The Commons: Rise up - Macleans.ca

The Commons: Rise up

‘We’re in a funny place in this election campaign right now’

by

Michael Ignatieff had been speaking for something like an hour, without so much as a sip of water, pausing only to let members of the audience pose questions for him. Eleven hours earlier he’d been in Orleans, standing in a family’s garage, between their snowblower and their barbecue, to explain how a Liberal government would help families just like this take care of sick and aging loved ones. Now he was standing in the middle of a hotel ballroom in Sudbury, surrounded on all sides by rows of people—both faithful partisans and the merely curious.

He’d taken 13 questions and offered 13 responses and maybe he’d swayed a vote or two. Maybe he hadn’t. Whatever he’d accomplished, Day 21 of his first campaign as leader of the Liberal party of Canada was nearing its end. After this was a drive to the airport, after that a flight to Regina. By this time tomorrow he’d be in Edmonton, preparing to fly to Vancouver.

Before he left though he wanted to tell these people in this hotel ballroom about this song he’d been thinking about. “While I was on the bus this afternoon I found myself thinking about a wonderful singer called Bruce Springsteen,” he said. “Does everybody like Bruce Springsteen? I like Bruce Springsteen.”

It was not immediately clear where this was going.

“Bruce Springsteen is a great singer and somewhere in his work there is a wonderful song called The Rising,” he continued. “And in that song there’s a wonderful refrain—Rise up. And I began thinking about it today because we’re in a funny place in this election campaign right now.”

Mr. Ignatieff periodically breaks the fourth wall to become a sort of meta-politician. He confuses his previous life with his current one and becomes a journalist named Michael Ignatieff covering a politician named Michael Ignatieff. It is usually self-deprecating. But this was different. This was the politician acknowledging reality. Or taking stock of what seems to be his reality. Whatever was about to come, he seemed gripped with something.

“We’ve got a prime minister who shut down parliament twice and Canadians kind of shrugged,” he said. “We’ve got a prime minister who’s found in contempt of parliament. It’s never happened before in the history of our country and people say, kind of, ‘So what?’ We got a prime minister who tried to shut down the long-form census and people thought, that’s crazy, but kind of, ‘So what?’ And then we have a prime minister who just went out and smeared a member of his own caucus, tried to destroy her public reputation, and people say, kind of, ‘So what?'”

Two middle-aged ladies in the front row behind him shook their heads, appearing genuinely disgusted.

“And then we’ve got a prime minister who’s got a convicted criminal who was his chief of staff. Convicted five times of fraud and people say, kind of, ‘So what?'” he went on.

At first his sentences had been trailing off—the politician acting out the apathy—but now they seemed to be hardening.

“And then we’ve got a prime minister who’s got, right now, in his election campaign, four people accused of election fraud. And people say, ah, kind of, ‘So what?’ And then we’ve got a prime minister who allows only five questions to the press, the press are following him around, they only get five questions and if they ask six he walks away. And people say, kind of, ‘So what?’ And then we’ve got a situation where at Guelph university the other day, students lined up for two hours, some of them voting for the first time in their lives, to vote. And a Conservative operative tried to shut it down and stop it and some smart Conservative lawyer downtown tried to write a letter to get 700 votes by Canadian students disallowed in a federal election in Canada and people say, kind of, ‘So what, it’s just all political games, who cares?'”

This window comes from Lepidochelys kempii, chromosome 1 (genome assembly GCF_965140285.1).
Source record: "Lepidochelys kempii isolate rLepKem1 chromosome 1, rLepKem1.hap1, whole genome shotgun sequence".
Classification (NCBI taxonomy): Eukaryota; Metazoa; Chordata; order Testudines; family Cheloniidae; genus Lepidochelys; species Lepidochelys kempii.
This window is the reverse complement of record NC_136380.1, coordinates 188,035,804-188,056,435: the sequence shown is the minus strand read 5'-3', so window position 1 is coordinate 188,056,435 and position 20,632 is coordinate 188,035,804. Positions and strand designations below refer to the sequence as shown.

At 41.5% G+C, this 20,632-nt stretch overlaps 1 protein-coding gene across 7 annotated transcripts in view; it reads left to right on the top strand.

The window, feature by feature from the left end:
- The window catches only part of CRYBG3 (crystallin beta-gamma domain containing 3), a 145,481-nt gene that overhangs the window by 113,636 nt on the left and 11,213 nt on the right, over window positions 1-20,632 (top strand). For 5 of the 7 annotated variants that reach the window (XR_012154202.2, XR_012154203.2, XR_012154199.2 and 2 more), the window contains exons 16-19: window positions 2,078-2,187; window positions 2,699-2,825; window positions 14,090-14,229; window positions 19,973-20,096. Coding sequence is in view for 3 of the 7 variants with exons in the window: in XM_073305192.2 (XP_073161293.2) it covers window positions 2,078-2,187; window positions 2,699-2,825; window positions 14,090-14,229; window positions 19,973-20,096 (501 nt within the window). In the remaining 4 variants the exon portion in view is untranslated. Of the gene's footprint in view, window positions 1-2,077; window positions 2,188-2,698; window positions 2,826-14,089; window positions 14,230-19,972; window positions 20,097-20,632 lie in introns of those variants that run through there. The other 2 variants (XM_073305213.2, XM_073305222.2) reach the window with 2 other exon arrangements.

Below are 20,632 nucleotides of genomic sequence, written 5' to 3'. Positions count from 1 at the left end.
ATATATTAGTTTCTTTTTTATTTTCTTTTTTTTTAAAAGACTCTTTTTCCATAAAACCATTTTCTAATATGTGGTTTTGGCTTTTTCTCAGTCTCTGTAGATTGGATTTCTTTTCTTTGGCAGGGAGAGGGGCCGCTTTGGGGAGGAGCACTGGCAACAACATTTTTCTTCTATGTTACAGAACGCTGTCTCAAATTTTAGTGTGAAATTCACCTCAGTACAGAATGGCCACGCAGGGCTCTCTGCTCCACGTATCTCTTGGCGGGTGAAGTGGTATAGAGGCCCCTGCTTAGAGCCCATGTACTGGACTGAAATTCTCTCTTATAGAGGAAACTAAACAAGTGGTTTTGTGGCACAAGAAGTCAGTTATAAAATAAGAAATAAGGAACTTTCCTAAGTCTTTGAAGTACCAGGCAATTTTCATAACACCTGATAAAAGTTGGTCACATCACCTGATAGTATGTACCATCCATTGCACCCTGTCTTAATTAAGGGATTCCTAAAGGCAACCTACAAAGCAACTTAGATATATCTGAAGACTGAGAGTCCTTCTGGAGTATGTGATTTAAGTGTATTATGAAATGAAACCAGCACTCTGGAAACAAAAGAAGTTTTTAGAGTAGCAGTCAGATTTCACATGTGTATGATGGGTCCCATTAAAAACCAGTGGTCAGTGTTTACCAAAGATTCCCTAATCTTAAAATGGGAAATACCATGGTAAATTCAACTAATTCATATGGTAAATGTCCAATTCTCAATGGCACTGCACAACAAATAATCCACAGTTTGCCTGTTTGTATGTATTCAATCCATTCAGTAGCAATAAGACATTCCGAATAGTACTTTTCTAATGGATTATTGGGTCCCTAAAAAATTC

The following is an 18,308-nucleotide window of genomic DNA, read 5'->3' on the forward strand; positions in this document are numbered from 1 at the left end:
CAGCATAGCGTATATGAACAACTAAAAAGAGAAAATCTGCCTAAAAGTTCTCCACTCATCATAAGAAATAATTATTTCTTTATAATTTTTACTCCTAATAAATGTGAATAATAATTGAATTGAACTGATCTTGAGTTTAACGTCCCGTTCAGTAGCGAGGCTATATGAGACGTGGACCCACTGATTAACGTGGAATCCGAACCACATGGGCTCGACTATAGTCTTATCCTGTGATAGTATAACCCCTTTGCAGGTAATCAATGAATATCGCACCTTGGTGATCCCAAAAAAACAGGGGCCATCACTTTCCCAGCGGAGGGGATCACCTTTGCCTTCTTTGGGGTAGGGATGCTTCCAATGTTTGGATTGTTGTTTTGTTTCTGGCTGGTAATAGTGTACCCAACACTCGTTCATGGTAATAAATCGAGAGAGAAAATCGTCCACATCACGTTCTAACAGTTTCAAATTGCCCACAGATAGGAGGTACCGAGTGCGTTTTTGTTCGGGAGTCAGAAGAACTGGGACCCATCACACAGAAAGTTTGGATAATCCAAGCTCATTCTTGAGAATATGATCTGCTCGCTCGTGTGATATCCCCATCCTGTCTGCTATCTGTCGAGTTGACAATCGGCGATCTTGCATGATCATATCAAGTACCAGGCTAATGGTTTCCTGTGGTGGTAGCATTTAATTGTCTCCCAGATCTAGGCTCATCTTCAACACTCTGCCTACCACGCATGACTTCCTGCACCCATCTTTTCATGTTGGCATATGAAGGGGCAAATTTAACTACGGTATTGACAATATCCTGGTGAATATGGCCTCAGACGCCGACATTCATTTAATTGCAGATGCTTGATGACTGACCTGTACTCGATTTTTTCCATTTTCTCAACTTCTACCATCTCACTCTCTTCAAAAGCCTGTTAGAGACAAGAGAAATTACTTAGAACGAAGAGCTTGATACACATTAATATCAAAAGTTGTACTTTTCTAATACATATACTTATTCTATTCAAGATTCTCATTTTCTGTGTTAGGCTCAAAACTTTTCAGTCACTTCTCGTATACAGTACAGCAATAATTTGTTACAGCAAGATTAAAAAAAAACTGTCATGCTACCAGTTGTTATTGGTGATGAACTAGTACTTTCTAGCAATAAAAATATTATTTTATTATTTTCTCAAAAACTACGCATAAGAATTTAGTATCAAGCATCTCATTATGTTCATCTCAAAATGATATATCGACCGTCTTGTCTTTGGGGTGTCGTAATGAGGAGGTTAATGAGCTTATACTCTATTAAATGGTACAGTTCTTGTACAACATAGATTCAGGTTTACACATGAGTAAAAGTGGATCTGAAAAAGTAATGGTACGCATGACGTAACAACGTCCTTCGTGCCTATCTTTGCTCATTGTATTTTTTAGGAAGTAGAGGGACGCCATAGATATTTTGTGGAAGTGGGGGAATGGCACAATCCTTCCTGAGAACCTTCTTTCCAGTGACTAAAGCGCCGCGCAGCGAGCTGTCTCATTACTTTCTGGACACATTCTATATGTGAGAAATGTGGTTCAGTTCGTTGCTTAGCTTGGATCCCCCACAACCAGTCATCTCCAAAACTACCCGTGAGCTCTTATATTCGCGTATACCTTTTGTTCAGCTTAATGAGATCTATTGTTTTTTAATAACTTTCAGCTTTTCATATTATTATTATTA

It seemed for sure now that he had some kind of answer and indeed, with the full attention of six hundred eyes secured, here it came.

“And I kept hearing that refrain from Bruce Springsteen—Rise up. Rise up. Rise up, Canada!”

He nearly shouted this. The crowd began to clap, but Mr. Ignatieff kept on, talking louder over the swell, realizing his moment.

“Rise up! Rise up!” he cried. “Why do we have to put up with this? Rise up! Rise up! … Rise up! This goes beyond partisan politics! This goes beyond the Liberal party! This is about our country! This is about our democracy! Rise up! Rise up!

The crowd was now standing. Someone called out the refrain. Having built this up, he moved to justify his creation.

“We have got to fight here. We have got to stand and fight. This is not about me. This is not about the Liberal party. This is about the kind of democracy we hand to this child and this child and this child,” he declared, pointing to children in the audience. “We gotta rise up. We gotta stand and we gotta fight and we gotta win. This is not about the Liberal party of Canada. This is about the country you love. So rise up, Canada!”

It would seem to matter only marginally that he had confused his Springsteen songs*.

“Good night,” he said to the cheering, “thank you, merci.”

He and them were thus roused.

And now he has 16 days to make something of this.

*The refrain “rise up” is from My City of Ruins, which appears two tracks after The Rising on the 2002 album of the same name. The chorus of The Rising goes “Come on up for the rising,” while the chorus of My City of Ruins goes “Come on rise up.” In hindsight, they’re basically the same song, In fairness to Bruce, it was 2002 and we needed at least a couple songs like that.